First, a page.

How to Read these:
Neighborhood Patterns: There are FIVE graphs, Odds of a Home Selling, Time to Sell 2012, and Buying Patterns 2012. We then supplemented these with comparisons to 2011 for both Mountain Shadows and Oak Valley Ranch. Mountain Shadows was notably impacted by the Waldo Canyon Fire with 346 homes lost to the fire. Oak Valley Ranch had the fire burn all around it’s borders, but no houses were burned. Initial guesses were that this market would be severely impacted in value. To date, that has not been the case. This has always been a seasonal market, and that was confirmed in 2012 with the highest prices generally paid June through October. The historic event to date has shown zero negative impact on pricing.
On the note of the Waldo Canyon Fire, the probability of sale in Mountain Shadows requires some deeper analysis than these visual graphs reveal. The rate of “failed-to-sell” listings is significant in Mountain Shadows and therefore the expressed probability of sale is less than 50%. But what must also be considered is that the available inventory, both today and at the time of the fire, has been historically low, and therefore a figure like “months of supply” is low, at 4.7 months at end of year, 2012.
Scattergram: something we actively look for in measuring “a good buy” is if a home is selling at near the average price, the median price, and whether or not there is a significant variance in top to bottom prices per square footage. Appraisers like neighborhoods where all the homes hug the trendline forecasting predictable values. WE LIKE neighborhoods that have prices all over the place. Many of our buyers are looking for a “good buy” and one way to measure that is to find a neighborhood with a large variance in prices. Pinon Valley is somewhat predictable in it’s pricing structure, but has multiple markets right alongside one another, with prices under $200,000, $200,000 to $225,000, $225,000 to $275,000, and then an over $300,000 market. Mountain Shadows has prices all over the place due to generations of construction and size of lot. That’s price elasticity.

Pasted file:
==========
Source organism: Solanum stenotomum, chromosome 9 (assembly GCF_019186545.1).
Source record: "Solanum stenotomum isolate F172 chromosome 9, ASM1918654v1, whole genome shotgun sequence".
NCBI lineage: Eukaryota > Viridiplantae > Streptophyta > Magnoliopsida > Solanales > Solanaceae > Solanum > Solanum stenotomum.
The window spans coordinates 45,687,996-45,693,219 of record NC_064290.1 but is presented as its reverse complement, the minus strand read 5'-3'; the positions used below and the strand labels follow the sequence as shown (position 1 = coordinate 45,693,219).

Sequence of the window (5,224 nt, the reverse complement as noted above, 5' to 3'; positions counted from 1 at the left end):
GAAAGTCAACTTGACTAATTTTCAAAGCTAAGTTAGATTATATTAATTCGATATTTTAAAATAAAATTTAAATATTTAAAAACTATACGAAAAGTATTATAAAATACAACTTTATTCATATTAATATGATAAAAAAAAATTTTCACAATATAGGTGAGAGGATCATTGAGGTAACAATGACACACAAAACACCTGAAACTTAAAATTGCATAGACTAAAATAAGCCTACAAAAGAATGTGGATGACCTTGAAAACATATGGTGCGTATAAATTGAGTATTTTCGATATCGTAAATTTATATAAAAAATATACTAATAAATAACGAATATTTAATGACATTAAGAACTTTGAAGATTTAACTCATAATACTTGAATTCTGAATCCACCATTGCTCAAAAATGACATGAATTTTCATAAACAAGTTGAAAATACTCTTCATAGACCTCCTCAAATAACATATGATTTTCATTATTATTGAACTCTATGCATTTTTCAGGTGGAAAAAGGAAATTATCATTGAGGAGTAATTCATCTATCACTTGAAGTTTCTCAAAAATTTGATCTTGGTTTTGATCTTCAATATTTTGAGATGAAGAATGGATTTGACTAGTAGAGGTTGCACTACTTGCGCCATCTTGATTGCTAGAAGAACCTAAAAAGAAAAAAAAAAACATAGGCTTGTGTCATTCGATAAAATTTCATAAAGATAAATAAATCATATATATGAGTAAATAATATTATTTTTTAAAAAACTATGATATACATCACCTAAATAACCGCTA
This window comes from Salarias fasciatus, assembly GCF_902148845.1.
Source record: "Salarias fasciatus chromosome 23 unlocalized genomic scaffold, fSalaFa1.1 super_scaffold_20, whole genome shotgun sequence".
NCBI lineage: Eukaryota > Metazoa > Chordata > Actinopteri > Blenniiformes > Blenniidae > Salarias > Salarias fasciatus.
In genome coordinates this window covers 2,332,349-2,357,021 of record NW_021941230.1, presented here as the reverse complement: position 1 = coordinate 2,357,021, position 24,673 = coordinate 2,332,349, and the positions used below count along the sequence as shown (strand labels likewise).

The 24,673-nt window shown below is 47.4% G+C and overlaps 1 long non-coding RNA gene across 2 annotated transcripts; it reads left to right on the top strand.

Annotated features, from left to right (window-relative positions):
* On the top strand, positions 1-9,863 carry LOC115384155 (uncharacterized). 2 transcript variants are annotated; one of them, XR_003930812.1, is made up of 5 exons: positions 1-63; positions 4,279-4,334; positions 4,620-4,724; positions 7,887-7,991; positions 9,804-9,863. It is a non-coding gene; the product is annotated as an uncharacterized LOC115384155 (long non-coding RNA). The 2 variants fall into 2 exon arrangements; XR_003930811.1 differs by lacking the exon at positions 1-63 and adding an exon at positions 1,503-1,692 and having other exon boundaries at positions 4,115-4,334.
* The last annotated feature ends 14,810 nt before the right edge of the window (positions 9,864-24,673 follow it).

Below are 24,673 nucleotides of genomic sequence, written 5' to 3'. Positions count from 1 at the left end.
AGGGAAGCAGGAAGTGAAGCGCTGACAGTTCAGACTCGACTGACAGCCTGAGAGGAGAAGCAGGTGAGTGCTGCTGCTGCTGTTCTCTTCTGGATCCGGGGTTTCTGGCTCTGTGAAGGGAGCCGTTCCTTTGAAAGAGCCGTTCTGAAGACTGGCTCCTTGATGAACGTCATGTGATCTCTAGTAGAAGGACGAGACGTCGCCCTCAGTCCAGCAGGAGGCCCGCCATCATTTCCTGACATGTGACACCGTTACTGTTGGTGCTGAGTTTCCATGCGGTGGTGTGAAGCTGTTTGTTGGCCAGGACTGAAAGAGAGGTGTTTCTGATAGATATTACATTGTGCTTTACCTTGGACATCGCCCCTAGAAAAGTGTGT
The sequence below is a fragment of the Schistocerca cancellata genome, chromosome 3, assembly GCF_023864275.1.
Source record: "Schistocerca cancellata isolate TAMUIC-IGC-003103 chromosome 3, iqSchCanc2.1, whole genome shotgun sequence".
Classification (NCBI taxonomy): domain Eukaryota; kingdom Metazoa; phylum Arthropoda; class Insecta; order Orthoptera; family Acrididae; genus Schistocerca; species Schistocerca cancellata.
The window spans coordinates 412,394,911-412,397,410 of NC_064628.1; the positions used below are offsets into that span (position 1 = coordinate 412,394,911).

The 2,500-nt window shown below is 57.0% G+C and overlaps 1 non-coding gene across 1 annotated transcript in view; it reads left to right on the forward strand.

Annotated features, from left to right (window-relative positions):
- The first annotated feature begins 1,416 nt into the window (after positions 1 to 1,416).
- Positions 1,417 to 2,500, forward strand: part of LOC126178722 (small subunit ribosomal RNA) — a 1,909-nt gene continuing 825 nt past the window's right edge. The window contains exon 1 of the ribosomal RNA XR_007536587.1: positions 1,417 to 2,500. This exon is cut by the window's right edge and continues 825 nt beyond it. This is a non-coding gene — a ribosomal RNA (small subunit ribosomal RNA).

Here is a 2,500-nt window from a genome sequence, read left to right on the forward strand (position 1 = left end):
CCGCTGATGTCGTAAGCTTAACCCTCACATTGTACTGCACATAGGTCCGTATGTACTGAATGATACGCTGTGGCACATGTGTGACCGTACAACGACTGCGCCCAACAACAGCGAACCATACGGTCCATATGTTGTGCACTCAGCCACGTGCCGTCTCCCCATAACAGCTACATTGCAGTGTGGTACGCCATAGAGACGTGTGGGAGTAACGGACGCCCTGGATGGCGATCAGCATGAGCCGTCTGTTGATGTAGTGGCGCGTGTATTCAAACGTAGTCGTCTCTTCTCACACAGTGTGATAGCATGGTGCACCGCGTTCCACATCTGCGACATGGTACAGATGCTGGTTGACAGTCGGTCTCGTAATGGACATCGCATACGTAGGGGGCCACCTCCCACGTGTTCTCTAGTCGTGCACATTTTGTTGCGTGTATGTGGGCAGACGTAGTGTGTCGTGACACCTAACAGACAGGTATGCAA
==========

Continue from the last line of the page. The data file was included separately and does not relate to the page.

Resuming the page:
These graphs also allow consumers to compare neighborhoods. Pinon Valley and Oak Valley Ranch are historically competitive, but the way pricing breaks out in Pinon Valley is more in clusters of like properties, while Oak Valley Ranch had more notable high dollar per square foot sales in 2012.
Some baselines… Probability of sale last year for the entire MLS was 63.8%. That was the highest probability since 2005. These graphs reflect mostly lower numbers, but that is because the software counts under contract properties as still “active”. In essence, these are contracts, and in certain cases, we notated what happens to months of inventory and probability of sale if you “count the contracts” that are there at the start of the year. Saying that, Pinon Valley and Oak Valley Ranch returned some of the most exceptional probabilities of sale in Colorado Springs in 2012.
If you would like any of these slides emailed to you for specific information, hit me up at Benjamin@BenjaminDay.com. Yes, we realize that they read a little small, but we’re preciously attached to our WordPress format, so, sorry.
The software used to create these graphs is from http://www.Focus1st.com and we used a date range of January 1, 2012 to January 11/14, 2013 for all of the searches, doing as many as possible on two different business days to get a competitive comparison for a single snapshot in time.
Disclaimer time: Benjamin Day composed this blog post and is solely responsible for it’s content. This information reflects data and opinion of real estate licensee in The State of Colorado. Based on information from the Pikes Peak REALTOR Services Corp. (“RSC”), for the period January 1, 2012 through January 14, 2013 . RSC does not guarantee or is in any way responsible for its accuracy. Data maintained by RSC may not reflect all real estate activity in the market.